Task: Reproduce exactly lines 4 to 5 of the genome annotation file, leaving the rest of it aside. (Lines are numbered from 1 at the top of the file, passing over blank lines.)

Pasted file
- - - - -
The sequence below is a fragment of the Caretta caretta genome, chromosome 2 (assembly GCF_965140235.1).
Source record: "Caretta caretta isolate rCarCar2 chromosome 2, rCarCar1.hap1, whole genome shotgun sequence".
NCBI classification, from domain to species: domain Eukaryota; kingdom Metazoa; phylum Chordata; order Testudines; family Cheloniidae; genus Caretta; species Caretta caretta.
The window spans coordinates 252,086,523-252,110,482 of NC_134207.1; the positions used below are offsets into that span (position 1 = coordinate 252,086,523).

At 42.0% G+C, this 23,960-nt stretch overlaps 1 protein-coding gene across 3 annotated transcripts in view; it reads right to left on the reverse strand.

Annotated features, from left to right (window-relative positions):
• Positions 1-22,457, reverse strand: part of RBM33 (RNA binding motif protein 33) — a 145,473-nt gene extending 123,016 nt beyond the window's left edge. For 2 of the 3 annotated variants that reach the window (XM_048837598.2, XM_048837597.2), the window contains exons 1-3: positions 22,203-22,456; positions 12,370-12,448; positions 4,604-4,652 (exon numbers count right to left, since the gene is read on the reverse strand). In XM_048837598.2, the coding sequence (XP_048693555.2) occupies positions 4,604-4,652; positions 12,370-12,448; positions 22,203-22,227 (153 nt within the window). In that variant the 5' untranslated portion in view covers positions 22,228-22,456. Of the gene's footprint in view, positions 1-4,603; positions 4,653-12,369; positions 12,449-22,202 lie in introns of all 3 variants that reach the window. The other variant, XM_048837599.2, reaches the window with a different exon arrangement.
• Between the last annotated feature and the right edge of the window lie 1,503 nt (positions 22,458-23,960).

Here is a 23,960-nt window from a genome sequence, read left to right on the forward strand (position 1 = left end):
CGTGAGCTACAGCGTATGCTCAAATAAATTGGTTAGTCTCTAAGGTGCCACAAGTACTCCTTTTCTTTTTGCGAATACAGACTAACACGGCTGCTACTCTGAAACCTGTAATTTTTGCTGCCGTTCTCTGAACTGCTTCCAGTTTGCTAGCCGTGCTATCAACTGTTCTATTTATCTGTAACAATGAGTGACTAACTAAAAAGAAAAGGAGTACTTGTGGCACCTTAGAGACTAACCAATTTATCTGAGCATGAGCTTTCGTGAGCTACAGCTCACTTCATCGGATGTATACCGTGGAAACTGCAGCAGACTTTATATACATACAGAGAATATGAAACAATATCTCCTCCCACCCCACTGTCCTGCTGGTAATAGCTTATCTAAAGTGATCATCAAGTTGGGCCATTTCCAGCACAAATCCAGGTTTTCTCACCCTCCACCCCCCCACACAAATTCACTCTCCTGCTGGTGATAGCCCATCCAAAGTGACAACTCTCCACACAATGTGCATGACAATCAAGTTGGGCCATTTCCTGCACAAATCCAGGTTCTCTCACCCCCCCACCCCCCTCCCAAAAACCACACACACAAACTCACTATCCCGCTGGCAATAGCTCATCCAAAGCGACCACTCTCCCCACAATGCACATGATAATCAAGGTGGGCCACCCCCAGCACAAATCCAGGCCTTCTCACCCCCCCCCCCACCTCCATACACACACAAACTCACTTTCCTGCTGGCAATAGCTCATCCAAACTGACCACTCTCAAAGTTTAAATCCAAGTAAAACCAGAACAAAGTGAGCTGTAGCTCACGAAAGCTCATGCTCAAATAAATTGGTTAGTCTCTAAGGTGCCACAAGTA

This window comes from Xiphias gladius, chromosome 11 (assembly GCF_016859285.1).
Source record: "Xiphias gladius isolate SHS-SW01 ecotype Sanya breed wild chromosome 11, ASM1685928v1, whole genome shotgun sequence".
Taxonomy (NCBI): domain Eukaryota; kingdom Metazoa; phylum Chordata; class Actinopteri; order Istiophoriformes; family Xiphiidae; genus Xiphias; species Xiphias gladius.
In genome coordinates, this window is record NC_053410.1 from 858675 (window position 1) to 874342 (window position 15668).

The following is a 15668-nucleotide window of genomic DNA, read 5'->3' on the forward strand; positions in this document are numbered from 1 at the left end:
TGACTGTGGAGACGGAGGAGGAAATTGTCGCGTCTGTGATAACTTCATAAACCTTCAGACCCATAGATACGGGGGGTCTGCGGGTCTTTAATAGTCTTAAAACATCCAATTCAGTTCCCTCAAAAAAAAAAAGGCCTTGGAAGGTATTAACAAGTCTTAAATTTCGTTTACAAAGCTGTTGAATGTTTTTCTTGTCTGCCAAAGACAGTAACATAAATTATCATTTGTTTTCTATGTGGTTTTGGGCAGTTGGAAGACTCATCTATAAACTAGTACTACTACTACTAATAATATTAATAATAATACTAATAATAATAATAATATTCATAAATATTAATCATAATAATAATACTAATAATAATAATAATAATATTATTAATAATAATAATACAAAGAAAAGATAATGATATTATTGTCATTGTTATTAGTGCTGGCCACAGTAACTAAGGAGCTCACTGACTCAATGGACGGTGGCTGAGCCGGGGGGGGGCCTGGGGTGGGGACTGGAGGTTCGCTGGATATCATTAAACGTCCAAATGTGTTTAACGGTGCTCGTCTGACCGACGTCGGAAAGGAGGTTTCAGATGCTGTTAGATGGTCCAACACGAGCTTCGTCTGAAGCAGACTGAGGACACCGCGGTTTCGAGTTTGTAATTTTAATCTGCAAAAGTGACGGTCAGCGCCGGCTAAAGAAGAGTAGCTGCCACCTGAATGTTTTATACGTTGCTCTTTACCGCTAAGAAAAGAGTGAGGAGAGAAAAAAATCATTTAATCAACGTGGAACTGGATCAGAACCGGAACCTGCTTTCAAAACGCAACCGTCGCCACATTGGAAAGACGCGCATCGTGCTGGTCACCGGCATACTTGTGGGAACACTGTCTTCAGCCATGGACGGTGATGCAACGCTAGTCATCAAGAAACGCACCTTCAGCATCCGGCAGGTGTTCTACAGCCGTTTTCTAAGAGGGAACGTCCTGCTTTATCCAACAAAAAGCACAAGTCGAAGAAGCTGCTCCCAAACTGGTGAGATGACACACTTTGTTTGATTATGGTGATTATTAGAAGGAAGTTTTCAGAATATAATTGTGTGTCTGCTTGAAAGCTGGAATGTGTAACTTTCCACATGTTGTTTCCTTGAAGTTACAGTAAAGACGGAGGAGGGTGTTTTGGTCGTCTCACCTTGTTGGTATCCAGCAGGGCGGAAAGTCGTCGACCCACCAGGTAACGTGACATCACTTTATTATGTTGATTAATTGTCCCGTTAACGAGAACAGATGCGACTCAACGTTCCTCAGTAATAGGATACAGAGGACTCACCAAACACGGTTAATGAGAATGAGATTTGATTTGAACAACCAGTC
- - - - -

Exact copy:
The window spans coordinates 252,086,523-252,110,482 of NC_134207.1; the positions used below are offsets into that span (position 1 = coordinate 252,086,523).

At 42.0% G+C, this 23,960-nt stretch overlaps 1 protein-coding gene across 3 annotated transcripts in view; it reads right to left on the reverse strand.